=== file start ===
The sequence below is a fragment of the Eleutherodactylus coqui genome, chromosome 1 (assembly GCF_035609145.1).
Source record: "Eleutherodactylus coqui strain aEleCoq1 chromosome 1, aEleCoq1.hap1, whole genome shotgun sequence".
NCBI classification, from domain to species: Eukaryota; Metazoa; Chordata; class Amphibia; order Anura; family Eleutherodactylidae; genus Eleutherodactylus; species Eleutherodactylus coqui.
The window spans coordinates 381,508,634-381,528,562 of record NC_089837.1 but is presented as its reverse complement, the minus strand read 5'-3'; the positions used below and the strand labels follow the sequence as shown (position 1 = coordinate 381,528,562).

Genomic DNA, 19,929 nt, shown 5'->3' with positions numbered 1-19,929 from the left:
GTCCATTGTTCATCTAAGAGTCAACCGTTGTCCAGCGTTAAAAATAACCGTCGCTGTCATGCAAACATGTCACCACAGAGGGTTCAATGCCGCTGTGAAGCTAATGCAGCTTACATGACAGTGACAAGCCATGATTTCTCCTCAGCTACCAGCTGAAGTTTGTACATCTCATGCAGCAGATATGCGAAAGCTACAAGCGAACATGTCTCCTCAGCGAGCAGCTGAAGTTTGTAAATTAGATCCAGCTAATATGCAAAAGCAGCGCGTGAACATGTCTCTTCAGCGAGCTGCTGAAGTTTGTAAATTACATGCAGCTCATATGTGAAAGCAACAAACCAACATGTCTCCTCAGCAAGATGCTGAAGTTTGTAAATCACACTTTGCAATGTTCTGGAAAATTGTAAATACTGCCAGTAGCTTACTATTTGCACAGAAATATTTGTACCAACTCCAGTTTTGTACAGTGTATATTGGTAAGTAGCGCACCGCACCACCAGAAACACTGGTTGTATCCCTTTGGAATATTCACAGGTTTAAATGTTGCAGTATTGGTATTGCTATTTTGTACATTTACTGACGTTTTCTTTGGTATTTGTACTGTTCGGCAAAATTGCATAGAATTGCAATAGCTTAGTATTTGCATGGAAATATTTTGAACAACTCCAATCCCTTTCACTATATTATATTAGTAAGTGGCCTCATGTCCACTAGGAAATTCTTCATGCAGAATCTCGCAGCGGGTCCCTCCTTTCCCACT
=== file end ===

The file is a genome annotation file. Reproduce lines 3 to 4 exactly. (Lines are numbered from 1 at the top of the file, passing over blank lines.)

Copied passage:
NCBI classification, from domain to species: Eukaryota; Metazoa; Chordata; class Amphibia; order Anura; family Eleutherodactylidae; genus Eleutherodactylus; species Eleutherodactylus coqui.
The window spans coordinates 381,508,634-381,528,562 of record NC_089837.1 but is presented as its reverse complement, the minus strand read 5'-3'; the positions used below and the strand labels follow the sequence as shown (position 1 = coordinate 381,528,562).